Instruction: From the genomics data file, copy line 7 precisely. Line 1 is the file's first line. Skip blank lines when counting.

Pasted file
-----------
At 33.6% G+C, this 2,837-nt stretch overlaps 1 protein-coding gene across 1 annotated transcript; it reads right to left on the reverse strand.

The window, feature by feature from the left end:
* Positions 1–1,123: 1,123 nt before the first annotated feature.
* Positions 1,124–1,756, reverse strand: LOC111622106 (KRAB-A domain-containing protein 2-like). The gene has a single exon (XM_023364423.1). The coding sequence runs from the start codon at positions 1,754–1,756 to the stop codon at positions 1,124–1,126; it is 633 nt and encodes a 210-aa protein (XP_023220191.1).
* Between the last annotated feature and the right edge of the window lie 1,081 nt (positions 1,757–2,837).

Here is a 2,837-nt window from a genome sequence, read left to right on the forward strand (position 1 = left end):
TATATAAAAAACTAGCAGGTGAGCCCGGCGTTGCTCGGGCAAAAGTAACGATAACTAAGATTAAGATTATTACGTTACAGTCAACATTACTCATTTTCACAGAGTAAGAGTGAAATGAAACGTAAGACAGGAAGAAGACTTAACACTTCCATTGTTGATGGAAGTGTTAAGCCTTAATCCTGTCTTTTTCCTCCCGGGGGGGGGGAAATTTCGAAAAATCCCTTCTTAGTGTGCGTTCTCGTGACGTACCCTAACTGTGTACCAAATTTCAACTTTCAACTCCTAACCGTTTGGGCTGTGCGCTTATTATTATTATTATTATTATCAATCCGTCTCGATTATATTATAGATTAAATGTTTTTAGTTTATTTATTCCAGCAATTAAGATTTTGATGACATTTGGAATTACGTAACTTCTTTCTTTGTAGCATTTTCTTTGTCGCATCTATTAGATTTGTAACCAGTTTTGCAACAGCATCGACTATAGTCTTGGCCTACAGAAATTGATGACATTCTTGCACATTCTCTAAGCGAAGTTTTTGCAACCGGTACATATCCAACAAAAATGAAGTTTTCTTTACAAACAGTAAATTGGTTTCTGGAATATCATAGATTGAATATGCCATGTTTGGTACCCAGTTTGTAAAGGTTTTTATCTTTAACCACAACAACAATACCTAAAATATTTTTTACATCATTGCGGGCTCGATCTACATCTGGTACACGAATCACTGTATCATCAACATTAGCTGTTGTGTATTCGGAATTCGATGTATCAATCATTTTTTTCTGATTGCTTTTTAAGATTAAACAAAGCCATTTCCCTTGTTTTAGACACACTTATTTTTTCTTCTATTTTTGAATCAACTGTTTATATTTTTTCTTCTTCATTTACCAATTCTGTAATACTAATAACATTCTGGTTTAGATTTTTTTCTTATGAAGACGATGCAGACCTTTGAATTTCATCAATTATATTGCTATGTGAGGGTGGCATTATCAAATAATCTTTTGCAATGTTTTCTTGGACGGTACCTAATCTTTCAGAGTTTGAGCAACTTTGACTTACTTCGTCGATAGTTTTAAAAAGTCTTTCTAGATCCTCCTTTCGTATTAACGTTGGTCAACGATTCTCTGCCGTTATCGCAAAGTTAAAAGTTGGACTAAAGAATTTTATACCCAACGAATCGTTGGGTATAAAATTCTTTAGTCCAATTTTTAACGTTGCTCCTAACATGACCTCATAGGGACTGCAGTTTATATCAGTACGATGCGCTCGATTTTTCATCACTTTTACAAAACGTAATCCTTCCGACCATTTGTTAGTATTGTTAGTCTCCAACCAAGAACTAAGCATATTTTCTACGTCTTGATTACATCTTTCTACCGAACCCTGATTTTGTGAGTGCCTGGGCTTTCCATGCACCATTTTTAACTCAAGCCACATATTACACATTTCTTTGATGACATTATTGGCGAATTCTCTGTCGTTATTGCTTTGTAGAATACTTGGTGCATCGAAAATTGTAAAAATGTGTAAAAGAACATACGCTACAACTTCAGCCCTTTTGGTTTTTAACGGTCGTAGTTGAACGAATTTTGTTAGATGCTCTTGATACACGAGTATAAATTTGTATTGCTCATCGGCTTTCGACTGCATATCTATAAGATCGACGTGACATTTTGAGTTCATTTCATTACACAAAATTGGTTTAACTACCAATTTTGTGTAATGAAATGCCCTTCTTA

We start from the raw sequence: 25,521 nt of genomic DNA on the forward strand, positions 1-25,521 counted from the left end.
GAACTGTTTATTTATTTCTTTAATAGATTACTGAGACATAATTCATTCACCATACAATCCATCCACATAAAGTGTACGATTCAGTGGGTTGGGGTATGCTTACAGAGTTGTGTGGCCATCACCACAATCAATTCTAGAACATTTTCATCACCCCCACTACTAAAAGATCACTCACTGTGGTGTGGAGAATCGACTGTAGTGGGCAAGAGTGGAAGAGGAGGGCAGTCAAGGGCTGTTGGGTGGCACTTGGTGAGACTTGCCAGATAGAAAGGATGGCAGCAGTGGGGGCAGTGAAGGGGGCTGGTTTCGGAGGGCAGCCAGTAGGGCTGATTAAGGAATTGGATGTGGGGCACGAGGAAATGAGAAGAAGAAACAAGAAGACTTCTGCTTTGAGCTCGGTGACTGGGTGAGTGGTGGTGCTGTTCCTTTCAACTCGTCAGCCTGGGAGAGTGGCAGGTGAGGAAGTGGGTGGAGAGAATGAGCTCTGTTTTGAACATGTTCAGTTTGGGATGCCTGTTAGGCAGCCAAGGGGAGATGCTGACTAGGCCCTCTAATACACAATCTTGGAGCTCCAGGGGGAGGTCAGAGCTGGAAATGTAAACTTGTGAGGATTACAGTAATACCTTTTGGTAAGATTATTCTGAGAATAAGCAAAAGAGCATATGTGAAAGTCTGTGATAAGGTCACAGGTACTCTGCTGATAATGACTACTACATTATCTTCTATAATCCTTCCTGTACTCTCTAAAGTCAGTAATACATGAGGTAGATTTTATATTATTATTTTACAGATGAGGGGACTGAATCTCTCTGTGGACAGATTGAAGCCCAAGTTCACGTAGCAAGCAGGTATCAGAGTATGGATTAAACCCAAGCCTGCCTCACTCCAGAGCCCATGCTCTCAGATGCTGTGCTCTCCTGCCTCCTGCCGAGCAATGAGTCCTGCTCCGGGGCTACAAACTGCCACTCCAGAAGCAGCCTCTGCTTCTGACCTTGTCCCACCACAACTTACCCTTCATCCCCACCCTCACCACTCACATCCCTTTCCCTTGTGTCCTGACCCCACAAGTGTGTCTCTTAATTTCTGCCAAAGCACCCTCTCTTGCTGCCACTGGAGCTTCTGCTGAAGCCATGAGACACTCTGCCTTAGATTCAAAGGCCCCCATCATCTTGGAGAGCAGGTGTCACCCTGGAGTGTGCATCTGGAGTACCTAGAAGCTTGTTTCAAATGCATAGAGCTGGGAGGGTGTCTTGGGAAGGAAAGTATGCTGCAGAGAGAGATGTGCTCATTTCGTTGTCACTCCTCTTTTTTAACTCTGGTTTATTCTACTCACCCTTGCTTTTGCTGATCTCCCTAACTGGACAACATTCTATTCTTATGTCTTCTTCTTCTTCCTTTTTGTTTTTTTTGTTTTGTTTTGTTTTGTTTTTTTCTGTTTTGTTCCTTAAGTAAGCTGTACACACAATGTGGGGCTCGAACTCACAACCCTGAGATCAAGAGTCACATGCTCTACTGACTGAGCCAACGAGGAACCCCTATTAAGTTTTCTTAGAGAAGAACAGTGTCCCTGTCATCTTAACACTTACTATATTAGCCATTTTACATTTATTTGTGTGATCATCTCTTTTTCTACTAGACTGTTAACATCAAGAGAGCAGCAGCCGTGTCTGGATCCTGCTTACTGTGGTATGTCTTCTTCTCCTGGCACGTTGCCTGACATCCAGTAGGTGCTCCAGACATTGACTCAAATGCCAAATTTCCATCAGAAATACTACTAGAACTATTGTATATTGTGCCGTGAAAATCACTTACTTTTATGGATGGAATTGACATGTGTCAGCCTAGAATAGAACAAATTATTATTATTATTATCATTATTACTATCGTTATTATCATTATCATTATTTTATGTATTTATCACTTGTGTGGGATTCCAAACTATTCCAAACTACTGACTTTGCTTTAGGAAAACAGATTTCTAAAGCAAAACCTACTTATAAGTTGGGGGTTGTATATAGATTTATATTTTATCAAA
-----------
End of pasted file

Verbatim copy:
TATATAAAAAACTAGCAGGTGAGCCCGGCGTTGCTCGGGCAAAAGTAACGATAACTAAGATTAAGATTATTACGTTACAGTCAACATTACTCATTTTCACAGAGTAAGAGTGAAATGAAACGTAAGACAGGAAGAAGACTTAACACTTCCATTGTTGATGGAAGTGTTAAGCCTTAATCCTGTCTTTTTCCTCCCGGGGGGGGGGAAATTTCGAAAAATCCCTTCTTAGTGTGCGTTCTCGTGACGTACCCTAACTGTGTACCAAATTTCAACTTTCAACTCCTAACCGTTTGGGCTGTGCGCTTATTATTATTATTATTATTATCAATCCGTCTCGATTATATTATAGATTAAATGTTTTTAGTTTATTTATTCCAGCAATTAAGATTTTGATGACATTTGGAATTACGTAACTTCTTTCTTTGTAGCATTTTCTTTGTCGCATCTATTAGATTTGTAACCAGTTTTGCAACAGCATCGACTATAGTCTTGGCCTACAGAAATTGATGACATTCTTGCACATTCTCTAAGCGAAGTTTTTGCAACCGGTACATATCCAACAAAAATGAAGTTTTCTTTACAAACAGTAAATTGGTTTCTGGAATATCATAGATTGAATATGCCATGTTTGGTACCCAGTTTGTAAAGGTTTTTATCTTTAACCACAACAACAATACCTAAAATATTTTTTACATCATTGCGGGCTCGATCTACATCTGGTACACGAATCACTGTATCATCAACATTAGCTGTTGTGTATTCGGAATTCGATGTATCAATCATTTTTTTCTGATTGCTTTTTAAGATTAAACAAAGCCATTTCCCTTGTTTTAGACACACTTATTTTTTCTTCTATTTTTGAATCAACTGTTTATATTTTTTCTTCTTCATTTACCAATTCTGTAATACTAATAACATTCTGGTTTAGATTTTTTTCTTATGAAGACGATGCAGACCTTTGAATTTCATCAATTATATTGCTATGTGAGGGTGGCATTATCAAATAATCTTTTGCAATGTTTTCTTGGACGGTACCTAATCTTTCAGAGTTTGAGCAACTTTGACTTACTTCGTCGATAGTTTTAAAAAGTCTTTCTAGATCCTCCTTTCGTATTAACGTTGGTCAACGATTCTCTGCCGTTATCGCAAAGTTAAAAGTTGGACTAAAGAATTTTATACCCAACGAATCGTTGGGTATAAAATTCTTTAGTCCAATTTTTAACGTTGCTCCTAACATGACCTCATAGGGACTGCAGTTTATATCAGTACGATGCGCTCGATTTTTCATCACTTTTACAAAACGTAATCCTTCCGACCATTTGTTAGTATTGTTAGTCTCCAACCAAGAACTAAGCATATTTTCTACGTCTTGATTACATCTTTCTACCGAACCCTGATTTTGTGAGTGCCTGGGCTTTCCATGCACCATTTTTAACTCAAGCCACATATTACACATTTCTTTGATGACATTATTGGCGAATTCTCTGTCGTTATTGCTTTGTAGAATACTTGGTGCATCGAAAATTGTAAAAATGTGTAAAAGAACATACGCTACAACTTCAGCCCTTTTGGTTTTTAACGGTCGTAGTTGAACGAATTTTGTTAGATGCTCTTGATACACGAGTATAAATTTGTATTGCTCATCGGCTTTCGACTGCATATCTATAAGATCGACGTGACATTTTGAGTTCATTTCATTACACAAAATTGGTTTAACTACCAATTTTGTGTAATGAAATGCCCTTCTTA